The White House and Gov. Phil Bredesen of Tennessee are in serious discussions about the Health and Human Services Secretary position; Bredesen is being vetted for the job. Some activists and health care experts are very anxious because they know that Bredesen, in the lingo of the field, is a cost-cutter, rather than an all-access guy. But his courting by the White House might not be as surprising as it first seems: Obama's health care plan was always predicated on cost control and a little less than universal. And Bredesen is, above all else, a start-up guy with an enterpreneur's enthusiasm--and waning focus. This speech to the National Press Club four years ago sums up the PNB approach pretty well:
The bottom line is this: If we want to fix the problem that the states are facing today, and even more importantly if we want to start planning for tomorrow how we in fairness offer a hand to every citizen who needs it; if we want to do these things we have to start by getting the economic fundamentals straightened out; by making the money we have go farther.
Phil Bredesen on health care:
How do we do this? I want to offer today three constructive suggestions.
First suggestion, that we redesign what we do so that everyone pays a little something for everything.
Imagine you are shopping for groceries at the grocery store. You've seen the ads about the latest food products, you wheel your cart up and down the aisles and make your selections. Everything on the shelves is available, as much as you want, nothing is off limits. When you come to the checkout counter, you're rung up, you never even see the total, your wallet stays in your pocket and the bill is just sent to the government and is never heard from again.
You'd spend a lot more than you do now. But this is exactly the way Medicaid works today.
It is simple economics that if you want someone to make efficient choices, they have to have a little skin in the game, some personal responsibility. A free-market economy isn't top down, a free-market economy pushes decisions out into the world in a million small choices rather than a few central ones. The way that's done is by respecting people by letting them decide what they are willing to pay for and what they aren't.
This is not about being hard-hearted. We have in Tennessee a number of wonderful faith-based clinics to serve the uninsured. It is an important principle with them that everyone pays something as they are able. Even these very loving and generous organizations recognize the basic truth that people are careful about things they pay for and aren't so careful about things that are free.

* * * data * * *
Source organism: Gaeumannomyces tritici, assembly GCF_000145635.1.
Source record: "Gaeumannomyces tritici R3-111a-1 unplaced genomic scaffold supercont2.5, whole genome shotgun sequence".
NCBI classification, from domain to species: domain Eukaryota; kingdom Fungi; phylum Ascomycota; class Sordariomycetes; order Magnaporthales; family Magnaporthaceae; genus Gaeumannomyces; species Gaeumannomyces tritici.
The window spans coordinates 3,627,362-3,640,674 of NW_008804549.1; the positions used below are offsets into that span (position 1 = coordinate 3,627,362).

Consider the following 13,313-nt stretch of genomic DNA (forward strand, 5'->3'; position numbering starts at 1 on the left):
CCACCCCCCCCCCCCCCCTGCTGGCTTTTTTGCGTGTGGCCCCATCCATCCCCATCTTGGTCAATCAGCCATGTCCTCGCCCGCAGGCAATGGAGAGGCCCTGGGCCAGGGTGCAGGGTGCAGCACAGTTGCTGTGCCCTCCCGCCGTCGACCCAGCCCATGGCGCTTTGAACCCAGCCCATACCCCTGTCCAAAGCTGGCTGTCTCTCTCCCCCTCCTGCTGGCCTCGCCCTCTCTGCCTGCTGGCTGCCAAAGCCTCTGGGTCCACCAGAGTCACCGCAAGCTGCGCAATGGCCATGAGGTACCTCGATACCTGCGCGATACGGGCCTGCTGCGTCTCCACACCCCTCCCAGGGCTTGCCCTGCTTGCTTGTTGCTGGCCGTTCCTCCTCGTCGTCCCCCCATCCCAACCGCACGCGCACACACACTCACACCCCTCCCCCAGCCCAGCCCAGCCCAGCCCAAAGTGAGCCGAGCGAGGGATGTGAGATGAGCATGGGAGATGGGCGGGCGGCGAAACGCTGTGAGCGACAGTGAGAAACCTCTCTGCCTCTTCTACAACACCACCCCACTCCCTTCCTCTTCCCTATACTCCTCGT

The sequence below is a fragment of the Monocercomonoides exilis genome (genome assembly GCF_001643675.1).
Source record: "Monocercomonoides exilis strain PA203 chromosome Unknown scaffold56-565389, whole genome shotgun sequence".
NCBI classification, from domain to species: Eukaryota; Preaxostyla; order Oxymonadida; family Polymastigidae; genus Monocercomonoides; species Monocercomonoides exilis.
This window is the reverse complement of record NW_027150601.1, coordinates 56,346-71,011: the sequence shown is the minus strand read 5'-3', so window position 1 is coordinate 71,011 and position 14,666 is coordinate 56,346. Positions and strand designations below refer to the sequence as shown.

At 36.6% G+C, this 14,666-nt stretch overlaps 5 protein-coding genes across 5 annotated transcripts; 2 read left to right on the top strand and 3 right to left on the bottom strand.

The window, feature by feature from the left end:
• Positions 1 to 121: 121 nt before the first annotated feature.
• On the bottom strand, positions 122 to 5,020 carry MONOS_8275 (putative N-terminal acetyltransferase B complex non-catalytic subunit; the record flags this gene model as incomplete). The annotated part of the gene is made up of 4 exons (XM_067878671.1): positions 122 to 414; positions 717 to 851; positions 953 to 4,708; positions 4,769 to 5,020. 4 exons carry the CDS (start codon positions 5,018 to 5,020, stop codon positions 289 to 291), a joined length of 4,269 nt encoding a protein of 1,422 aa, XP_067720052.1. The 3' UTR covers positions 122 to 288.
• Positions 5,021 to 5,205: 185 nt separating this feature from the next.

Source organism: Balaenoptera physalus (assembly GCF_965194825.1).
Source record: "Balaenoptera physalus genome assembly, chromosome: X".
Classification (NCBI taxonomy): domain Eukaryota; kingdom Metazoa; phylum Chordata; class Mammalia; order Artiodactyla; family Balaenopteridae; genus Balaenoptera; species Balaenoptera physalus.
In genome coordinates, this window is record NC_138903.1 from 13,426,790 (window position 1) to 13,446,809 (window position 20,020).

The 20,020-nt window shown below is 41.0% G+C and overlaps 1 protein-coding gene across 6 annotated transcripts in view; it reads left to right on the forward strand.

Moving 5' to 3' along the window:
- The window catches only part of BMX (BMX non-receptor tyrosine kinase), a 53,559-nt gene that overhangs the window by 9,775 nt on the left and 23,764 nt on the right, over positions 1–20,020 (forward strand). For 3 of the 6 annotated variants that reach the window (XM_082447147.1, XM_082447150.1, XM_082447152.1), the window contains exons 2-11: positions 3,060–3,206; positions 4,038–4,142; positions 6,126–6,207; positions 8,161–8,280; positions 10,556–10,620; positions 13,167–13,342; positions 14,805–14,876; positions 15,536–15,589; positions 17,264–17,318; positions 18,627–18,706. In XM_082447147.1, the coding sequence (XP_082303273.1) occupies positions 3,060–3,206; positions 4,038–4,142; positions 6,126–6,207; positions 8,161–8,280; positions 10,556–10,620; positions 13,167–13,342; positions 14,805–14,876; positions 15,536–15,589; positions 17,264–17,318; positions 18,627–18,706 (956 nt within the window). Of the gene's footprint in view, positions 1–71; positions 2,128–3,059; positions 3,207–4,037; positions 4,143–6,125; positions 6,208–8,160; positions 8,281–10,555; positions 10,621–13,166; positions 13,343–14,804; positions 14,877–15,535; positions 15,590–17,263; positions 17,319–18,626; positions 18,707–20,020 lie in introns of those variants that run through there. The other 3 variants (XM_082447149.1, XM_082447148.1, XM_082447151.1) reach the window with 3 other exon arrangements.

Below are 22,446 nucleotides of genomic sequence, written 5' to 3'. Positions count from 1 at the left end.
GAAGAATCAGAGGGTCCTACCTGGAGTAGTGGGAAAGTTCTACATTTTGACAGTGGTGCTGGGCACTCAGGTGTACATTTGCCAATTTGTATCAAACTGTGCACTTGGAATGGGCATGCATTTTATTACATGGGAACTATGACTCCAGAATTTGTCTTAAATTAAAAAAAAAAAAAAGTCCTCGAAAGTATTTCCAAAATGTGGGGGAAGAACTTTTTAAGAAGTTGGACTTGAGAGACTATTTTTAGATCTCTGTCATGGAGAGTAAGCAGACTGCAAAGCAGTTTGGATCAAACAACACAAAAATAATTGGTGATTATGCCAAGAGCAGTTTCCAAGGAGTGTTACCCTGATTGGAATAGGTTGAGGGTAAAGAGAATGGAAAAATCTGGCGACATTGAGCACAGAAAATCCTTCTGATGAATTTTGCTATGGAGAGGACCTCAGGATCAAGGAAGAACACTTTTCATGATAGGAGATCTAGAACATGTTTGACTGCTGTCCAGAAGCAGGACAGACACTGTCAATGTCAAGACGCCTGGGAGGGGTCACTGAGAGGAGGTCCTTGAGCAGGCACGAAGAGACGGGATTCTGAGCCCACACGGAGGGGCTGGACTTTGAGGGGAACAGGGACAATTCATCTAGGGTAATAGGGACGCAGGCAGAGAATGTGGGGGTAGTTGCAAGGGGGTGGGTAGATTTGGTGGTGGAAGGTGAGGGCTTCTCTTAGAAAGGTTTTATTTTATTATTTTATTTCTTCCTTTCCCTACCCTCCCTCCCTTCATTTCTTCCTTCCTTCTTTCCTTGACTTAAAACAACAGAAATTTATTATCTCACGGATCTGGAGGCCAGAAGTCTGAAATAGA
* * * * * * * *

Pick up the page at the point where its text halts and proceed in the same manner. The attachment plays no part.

The first principle is that everyone pays something. The second is for us to pay for the things that are important first.
Over the years, we've bought into an assumption that everything that can be called "health care" is somehow on an equal footing with everything else. But that's not common sense.
If you need an appendectomy, it is vital and life saving. Most people would agree that if you are pregnant, you should have a doctor making sure the mother and child are as healthy as possible. But if you have a cold, there is not the same moral imperative that the public sector provide the latest decongestant to clear your head.
The health care economy is mushrooming. Since the 1960s, there has been a tremendous expansion of the resources available to pay for health care. In the public sector, Medicare and Medicaid together this year will spend over $600 billion and are rapidly approaching a trillion dollars. When I was in college, that $600 billion was zero. We have in America a very efficient and flexible economy, and business has of course found ways to capture as much of this new money as possible. What my mother called heartburn and took Pepto-Bismol for is now acid reflux disease, and the little purple pill is a multi-billion dollar product.
I've described two commonsense principles we should keep in mind as we reinvent Medicaid: Everybody pays something for everything, and pay for the important things first.
I now want to suggest a third principle: Pay for what works.
Think for a moment about drugs, pharmaceuticals.
Drug companies have a wonderful business model. You invent new things, in a great many cases just variations on old themes, variations on which you can get new patents. You put your enormous marketing muscle behind selling these both to doctors and directly to the patients, you set prices that are typically paid by anonymous third parties and are therefore not a part of the purchasing decision.
Marsha Angell, a former New England Journal of Medicine editor, has pointed out that in 2002, the FDA approved 78 new drugs, and only seven of them contained new active ingredients that were classified as improvements over existing medications.
It defies common sense that we would agree to buy whatever some company puts on the market, whether or not it offers better results, whether or not there are less expensive or more cost-effective alternatives. If we limit our oversight to a policy of "buy everything, but argue about discounts" we have completely lost control. We need to stop being payors and start being purchasers.
If Tennessee and every other state told General Motors "We're going to buy thousands of Chevys from you this year--you're in no danger of not getting the business. But we'd like to ask for a discount and if you're not careful we'll buy them from a Canadian dealership. Chevys in that world would be priced at $120,000 each, but we'd get a discount to $105,000."
So three thoughts for some strengthening of the fundamentals of Medicaid: Everybody pays something, pay first for what is most important, pay for what works.
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